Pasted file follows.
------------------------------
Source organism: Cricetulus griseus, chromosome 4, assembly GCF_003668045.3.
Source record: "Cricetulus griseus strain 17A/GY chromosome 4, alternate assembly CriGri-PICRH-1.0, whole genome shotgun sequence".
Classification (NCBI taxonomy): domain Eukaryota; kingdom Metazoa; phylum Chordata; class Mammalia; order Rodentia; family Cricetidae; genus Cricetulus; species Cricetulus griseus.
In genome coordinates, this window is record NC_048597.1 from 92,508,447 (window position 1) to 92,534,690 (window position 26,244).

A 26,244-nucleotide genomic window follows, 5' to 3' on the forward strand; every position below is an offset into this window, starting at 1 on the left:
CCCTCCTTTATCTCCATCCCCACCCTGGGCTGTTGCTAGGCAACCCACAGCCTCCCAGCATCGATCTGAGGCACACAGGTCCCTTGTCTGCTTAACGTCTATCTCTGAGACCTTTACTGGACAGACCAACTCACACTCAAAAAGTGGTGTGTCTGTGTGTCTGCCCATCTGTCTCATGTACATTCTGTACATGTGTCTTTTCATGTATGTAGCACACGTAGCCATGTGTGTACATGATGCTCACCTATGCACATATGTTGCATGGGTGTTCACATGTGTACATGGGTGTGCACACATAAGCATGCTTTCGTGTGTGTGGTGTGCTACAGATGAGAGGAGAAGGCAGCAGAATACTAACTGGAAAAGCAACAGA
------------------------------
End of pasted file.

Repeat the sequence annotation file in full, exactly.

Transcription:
Source organism: Cricetulus griseus, chromosome 4, assembly GCF_003668045.3.
Source record: "Cricetulus griseus strain 17A/GY chromosome 4, alternate assembly CriGri-PICRH-1.0, whole genome shotgun sequence".
Classification (NCBI taxonomy): domain Eukaryota; kingdom Metazoa; phylum Chordata; class Mammalia; order Rodentia; family Cricetidae; genus Cricetulus; species Cricetulus griseus.
In genome coordinates, this window is record NC_048597.1 from 92,508,447 (window position 1) to 92,534,690 (window position 26,244).

A 26,244-nucleotide genomic window follows, 5' to 3' on the forward strand; every position below is an offset into this window, starting at 1 on the left:
CCCTCCTTTATCTCCATCCCCACCCTGGGCTGTTGCTAGGCAACCCACAGCCTCCCAGCATCGATCTGAGGCACACAGGTCCCTTGTCTGCTTAACGTCTATCTCTGAGACCTTTACTGGACAGACCAACTCACACTCAAAAAGTGGTGTGTCTGTGTGTCTGCCCATCTGTCTCATGTACATTCTGTACATGTGTCTTTTCATGTATGTAGCACACGTAGCCATGTGTGTACATGATGCTCACCTATGCACATATGTTGCATGGGTGTTCACATGTGTACATGGGTGTGCACACATAAGCATGCTTTCGTGTGTGTGGTGTGCTACAGATGAGAGGAGAAGGCAGCAGAATACTAACTGGAAAAGCAACAGA